International Arbitration: Larsen vs. Hawaiian Kingdom (1999-2001)

Many people are not familiar with dispute resolution under international law and the role the Permanent Court of Arbitration (PCA) plays in international relations.

Peace Palace

When the first International Peace Conference was convened in July 1899 in The Hague, Netherlands, the major States of the world were in attendance. Its first treaty—Convention for the Pacific Settlement of International Disputes, established a global institution for international dispute settlement called the Permanent Court of Arbitration. This international court predates the Permanent Court of International Justice established by the League of Nations from 1922-1946 and its successor the International Court of Justice (ICJ) established by the United Nations from 1946-present.

The PCA is not your conventional court that has permanent sitting judges, but rather it has a permanent secretariat called the International Bureau, which is headed by a Secretary General. After the PCA accepts disputes from parties, the Bureau facilitates the establishment of ad hoc Tribunals in order to resolve the disputes depending on the arbitration agreement between the parties and the applicable rules. The fundamental difference between a court with judges and a tribunal with arbitrators is that the arbitrators are selected by the parties based on their expertise in the area of the dispute. Judges may not be experts in areas of the dispute and therefore there is a need to rely on expert witnesses. Arbitration alleviates that requirement because the arbitrators themselves are the experts.

The PCA was initially limited to disputes between States that involved matters of public international law as well as arbitrating disputes over territorial sovereignty. By the 1930s, the PCA expanded its jurisdiction to include private parties that had a dispute with a State. One of these first cases involved a dispute between Radio Corporation of America, a private party, and China, being the State (RCA vs. China). Today, the jurisdiction of the PCA include disputes: (1) between two or more States; (2) a State and an international organization; (3) two or more international organizations; (4) a State and a private party; and (5) an international organization and a private party.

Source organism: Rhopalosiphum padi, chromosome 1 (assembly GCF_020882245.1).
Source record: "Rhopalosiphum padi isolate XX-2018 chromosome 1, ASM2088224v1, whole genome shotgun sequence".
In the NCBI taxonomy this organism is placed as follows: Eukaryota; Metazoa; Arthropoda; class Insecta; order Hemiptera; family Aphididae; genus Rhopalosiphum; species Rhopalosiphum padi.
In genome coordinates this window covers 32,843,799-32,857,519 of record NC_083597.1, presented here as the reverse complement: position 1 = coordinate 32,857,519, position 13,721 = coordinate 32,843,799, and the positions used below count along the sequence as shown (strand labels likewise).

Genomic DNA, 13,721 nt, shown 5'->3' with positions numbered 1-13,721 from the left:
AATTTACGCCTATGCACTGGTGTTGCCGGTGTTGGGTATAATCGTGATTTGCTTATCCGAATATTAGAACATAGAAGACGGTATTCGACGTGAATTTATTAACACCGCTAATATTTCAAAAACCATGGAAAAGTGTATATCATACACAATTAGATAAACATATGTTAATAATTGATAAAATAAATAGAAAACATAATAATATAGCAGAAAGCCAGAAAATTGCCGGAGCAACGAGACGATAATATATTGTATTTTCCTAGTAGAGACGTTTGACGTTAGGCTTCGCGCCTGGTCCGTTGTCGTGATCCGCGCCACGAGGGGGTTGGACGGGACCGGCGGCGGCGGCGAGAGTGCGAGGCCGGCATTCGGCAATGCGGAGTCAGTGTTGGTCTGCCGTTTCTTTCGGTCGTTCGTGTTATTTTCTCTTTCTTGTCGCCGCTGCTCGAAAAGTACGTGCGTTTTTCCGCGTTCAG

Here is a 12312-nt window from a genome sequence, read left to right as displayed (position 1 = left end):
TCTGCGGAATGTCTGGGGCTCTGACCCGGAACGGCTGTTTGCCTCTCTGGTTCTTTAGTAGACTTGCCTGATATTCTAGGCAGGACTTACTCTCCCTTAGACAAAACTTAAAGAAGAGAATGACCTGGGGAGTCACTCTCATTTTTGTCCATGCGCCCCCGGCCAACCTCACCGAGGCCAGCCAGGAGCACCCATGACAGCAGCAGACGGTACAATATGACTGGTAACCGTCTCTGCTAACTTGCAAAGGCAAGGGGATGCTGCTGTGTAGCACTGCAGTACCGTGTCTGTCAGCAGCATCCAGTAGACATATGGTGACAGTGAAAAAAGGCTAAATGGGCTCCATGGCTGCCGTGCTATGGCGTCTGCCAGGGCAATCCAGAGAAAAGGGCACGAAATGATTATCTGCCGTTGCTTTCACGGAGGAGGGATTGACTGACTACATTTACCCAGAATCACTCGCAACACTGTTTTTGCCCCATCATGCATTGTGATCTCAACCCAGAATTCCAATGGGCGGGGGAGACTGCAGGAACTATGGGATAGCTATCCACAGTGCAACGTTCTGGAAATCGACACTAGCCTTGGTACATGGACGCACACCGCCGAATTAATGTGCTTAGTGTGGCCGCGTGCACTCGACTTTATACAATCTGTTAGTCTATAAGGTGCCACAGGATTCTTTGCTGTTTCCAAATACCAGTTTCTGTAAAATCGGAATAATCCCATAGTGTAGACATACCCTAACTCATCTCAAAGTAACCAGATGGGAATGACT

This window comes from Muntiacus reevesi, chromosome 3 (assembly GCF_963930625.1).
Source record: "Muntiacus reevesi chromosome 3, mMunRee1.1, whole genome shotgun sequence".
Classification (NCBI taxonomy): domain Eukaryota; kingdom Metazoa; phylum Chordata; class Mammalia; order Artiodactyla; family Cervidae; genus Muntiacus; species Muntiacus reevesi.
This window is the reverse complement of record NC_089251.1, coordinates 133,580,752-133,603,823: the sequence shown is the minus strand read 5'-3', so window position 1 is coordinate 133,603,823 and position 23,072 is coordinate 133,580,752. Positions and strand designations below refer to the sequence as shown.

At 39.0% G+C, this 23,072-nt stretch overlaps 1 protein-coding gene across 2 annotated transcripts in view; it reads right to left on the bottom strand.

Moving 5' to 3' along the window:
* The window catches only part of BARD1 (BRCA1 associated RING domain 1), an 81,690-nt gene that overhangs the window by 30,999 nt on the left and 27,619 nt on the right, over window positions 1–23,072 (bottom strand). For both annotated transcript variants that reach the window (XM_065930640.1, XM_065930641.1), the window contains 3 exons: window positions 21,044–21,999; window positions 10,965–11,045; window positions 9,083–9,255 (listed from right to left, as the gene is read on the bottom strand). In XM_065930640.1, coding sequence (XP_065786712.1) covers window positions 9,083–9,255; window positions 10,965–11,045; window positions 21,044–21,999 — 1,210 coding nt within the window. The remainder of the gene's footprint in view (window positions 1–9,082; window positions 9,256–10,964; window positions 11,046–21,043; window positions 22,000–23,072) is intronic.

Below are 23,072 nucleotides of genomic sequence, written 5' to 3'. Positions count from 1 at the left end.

In 1999, a dispute arose between the Government of the Hawaiian Kingdom and a Hawaiian subject over the unlawful imposition of American laws in Hawaiian territory. The Hawaiian subject, Lance Larsen, was convicted under American laws and was incarcerated for 30 days, 7 of which were in solitary confinement. Mr. Larsen’s attorney, Ms. Ninia Parks, alleged that the Hawaiian Government was “negligent” by not taking affirmative steps to prevent the imposition of American laws in the Hawaiian Kingdom. She also alleged that the Hawaiian Government was a violation of its 1849 Treaty with the United States. Article 8 of the treaty states, “and each of the two contracting parties engage that the citizens or subjects of the other residing in their respective States shall enjoy their property and personal security, in as full and ample manner of their own citizens or subjects, of the subjects or citizens of the most favored nation, but subject always to the laws and statutes of the two countries respectively.”

After negotiations in Honolulu, an arbitration agreement was reached and on November 8, 1999, it was submitted to the PCA for acceptance. The arbitration agreement provided the allegations:

“(a) Lance Paul Larsen, a Hawaiian subject, alleges that the Government of the Hawaiian Kingdom is in continual violation of its 1849 Treaty of Friendship, Commerce and Navigation with the United States of America, and in violation of the principles of international law laid [down] in the Vienna Convention on the Law of Treaties, 1969, by allowing the unlawful imposition of American municipal laws over claimant’s person within the territorial jurisdiction of the Hawaiian Kingdom; and

(b) Lance Paul Larsen, a Hawaiian subject, alleges that the Government of the Hawaiian Kingdom is also in continual violation of the principles of international comity by allowing the unlawful imposition of American municipal laws over the claimant’s person within the territorial jurisdiction of the Hawaiian Kingdom.”